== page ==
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Happy Anniversary, Merrill House Museum!

Merrill House Museum Celebrates 15 Years

Two women pose for a photo in 2005 on the porch of a house built in 1879.

This year marks 15 years since the opening of the Merrill House Museum. On November 17, 2005 the Jacksonville Historical Society held a grand opening preview party for the James E. Merrill History House.

The official opening was attended by over 100 society members and descendants of the original Merrill family. As the oldest Merrill descendant, 91-year-old Ann Merrill Gillette was given the key to unlock the front door. She was the daughter of James Campbell Merrill, the oldest son of Mr. and Mrs. James Eugene Merrill, and she was born in the house in 1914. Mrs. Gillett died in February 2006, a few months after the grand opening. In the photo above, Mrs. Gillette, left, is with her sister-in-law, Roxie Merrill, shortly after the renovations were complete in April 2005.

The Merrill House is a place to teach history. Since its opening, many groups and organizations have toured the house. School children have an opportunity to learn about life in 1903 and are shown many old items which were new to them. During the holidays, the house is decorated for the Gingerbread Extravaganza and looks and feels like Christmas. In connection with weddings held at Old St. Andrew’s Church, the bride uses the upstairs chambers of the Merrill House to prepare for her big day.

James Eugene Merrill came to Jacksonville from Charleston, S.C., with his family in 1865. He was the oldest of 11 children. He started an ironworks company in 1876 and eventually made his mark as a major ship builder by founding the Merrill-Stevens Engineering Company. According to his son, James Campbell Merrill, the Merrill family home was constructed in 1879. In 1881, James Eugene Merrill married Helen Pearly Small and in 1886 the small cottage-style house was enlarged into an Eastlake Victorian house to accommodate his aging parents. The Merrill family lived in the house from 1879 to 1920, eventually moving to Riverside. The Merrill house was sold to Alfred Leach in 1920, and his son, George, sold the house to the City of Jacksonville in 1999 after it had been vacant for many years.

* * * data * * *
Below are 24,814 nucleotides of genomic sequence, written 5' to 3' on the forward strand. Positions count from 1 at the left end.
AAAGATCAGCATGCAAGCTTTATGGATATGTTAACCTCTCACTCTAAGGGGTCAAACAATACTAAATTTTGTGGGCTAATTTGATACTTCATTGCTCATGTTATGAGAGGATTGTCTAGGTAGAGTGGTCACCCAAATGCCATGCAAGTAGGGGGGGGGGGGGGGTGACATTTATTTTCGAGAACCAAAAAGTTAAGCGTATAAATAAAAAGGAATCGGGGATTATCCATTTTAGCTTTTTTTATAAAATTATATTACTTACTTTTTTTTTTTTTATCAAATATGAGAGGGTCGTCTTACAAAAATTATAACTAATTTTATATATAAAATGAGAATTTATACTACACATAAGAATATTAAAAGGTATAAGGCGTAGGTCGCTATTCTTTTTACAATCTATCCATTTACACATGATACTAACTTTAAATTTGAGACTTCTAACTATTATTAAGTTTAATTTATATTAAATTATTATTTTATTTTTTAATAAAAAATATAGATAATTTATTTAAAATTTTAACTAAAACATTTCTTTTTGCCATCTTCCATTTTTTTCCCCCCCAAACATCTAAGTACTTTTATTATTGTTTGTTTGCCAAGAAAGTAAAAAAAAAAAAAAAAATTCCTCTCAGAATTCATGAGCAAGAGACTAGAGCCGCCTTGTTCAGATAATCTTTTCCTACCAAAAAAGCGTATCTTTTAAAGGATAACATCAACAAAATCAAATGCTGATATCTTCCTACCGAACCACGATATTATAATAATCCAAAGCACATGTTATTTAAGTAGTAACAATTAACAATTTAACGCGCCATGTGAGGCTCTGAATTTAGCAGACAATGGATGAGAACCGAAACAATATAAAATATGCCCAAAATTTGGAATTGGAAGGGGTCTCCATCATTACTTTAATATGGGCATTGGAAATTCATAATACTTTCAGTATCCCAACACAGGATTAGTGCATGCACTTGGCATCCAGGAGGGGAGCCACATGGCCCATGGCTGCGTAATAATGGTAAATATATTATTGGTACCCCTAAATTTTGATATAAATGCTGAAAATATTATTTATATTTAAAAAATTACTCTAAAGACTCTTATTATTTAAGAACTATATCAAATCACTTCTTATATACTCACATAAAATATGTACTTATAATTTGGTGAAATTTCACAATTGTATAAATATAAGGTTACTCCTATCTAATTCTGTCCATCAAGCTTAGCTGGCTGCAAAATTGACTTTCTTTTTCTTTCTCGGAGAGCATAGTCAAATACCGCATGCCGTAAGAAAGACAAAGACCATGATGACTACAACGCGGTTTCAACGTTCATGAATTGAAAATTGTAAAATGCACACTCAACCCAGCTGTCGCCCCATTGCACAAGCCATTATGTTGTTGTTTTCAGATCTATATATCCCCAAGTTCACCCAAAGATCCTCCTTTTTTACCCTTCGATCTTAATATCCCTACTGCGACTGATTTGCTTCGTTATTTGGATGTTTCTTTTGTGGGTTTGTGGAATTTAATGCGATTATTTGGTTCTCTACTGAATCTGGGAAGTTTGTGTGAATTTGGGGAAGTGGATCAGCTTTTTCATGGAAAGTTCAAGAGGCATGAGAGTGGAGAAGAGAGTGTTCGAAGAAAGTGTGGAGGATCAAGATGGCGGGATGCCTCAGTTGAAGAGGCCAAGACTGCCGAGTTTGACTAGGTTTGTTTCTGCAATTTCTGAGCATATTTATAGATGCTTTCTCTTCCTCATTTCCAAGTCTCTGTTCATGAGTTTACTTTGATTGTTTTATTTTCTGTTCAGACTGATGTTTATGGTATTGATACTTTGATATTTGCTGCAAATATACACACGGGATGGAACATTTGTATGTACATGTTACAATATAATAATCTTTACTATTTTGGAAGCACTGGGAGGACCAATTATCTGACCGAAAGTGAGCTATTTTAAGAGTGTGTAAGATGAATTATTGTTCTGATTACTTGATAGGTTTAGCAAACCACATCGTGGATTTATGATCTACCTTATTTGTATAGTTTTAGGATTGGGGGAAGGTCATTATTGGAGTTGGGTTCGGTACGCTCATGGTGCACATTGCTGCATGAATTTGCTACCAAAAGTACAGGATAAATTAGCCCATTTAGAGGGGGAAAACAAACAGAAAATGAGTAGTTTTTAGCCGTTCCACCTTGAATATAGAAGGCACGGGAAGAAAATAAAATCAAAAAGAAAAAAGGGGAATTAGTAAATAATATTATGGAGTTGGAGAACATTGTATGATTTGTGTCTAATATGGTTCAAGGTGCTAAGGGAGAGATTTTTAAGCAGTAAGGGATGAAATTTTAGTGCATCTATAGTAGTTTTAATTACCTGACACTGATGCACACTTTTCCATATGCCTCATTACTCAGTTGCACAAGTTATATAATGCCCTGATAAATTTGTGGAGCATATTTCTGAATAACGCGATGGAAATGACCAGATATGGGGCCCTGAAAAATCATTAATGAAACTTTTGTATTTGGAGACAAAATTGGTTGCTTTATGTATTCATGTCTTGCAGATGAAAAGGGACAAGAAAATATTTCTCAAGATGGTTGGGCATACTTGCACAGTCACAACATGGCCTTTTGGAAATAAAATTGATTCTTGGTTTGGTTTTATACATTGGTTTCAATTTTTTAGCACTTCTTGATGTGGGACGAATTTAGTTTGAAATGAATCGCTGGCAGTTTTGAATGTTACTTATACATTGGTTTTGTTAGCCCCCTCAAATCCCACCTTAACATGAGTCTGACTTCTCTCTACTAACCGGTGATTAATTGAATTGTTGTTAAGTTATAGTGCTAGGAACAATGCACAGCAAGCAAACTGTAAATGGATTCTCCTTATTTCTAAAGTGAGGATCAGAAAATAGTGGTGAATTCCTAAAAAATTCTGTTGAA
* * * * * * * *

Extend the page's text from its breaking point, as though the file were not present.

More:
In 1999 the declining Lafayette Street house was set for demolition by the City when the Jacksonville Historical Society approached the City to save and restore it. The City provided the society with a lease on the house and agreed to move it next to Old St. Andrew’s Church. The photo above shows the move. Then, in 2001, during final plans for the new baseball park, the City notified the society that the Merrill House would have to be moved for a second time from what is now third base in the ballpark to its present location at the corner of A. Philip Randolph Blvd. and Duval Street.

Restoration work began to support the structure and re-roofing. Other work needed was the repair and replacement of existing wood siding, restoration of 42 windows (84 total sashes), additional windows, and repairing the steps, posts and rails for the porches. The National Park Service provided thousands of dollars in heart of pine to use in the structural repair of the home. The house’s wood siding was removed piece by piece, marked, restored, and returned, when possible, to the original position. During this process, the front porch was stolen. Luckily, the thieves dropped three front porch spindles. Those spindles were then recreated. After interior work was completed and with donated furnishings to pre-date 1901, the interior of the house was decorated to reflect and tell the story of life during the Victorian period in Jacksonville in 1903. We are fortunate to also have some of the Merrill family items. The restoration project took six years.

As a docent for the Merrill House, it has been my honor to welcome visitors and share the story of the house and the Merrill family. When I give a tour, I go early to open the house and I like to sit in the bay window area of the dining room. With the silence, I try to imagine how life was in this house with no air-conditioning, no bathroom, no television, and the long dresses worn in the Florida heat. But this house was modern for them at that time. You can look around at all the furnishings and they too have stories to tell. The house is such a wonderful part of history and the historical society takes care of it and shares it with all who wish to be transported back in time to life in 1903 in Jacksonville and the history of the James Eugene Merrill family.

Nancy Gandy, Merrill House Museum Docent

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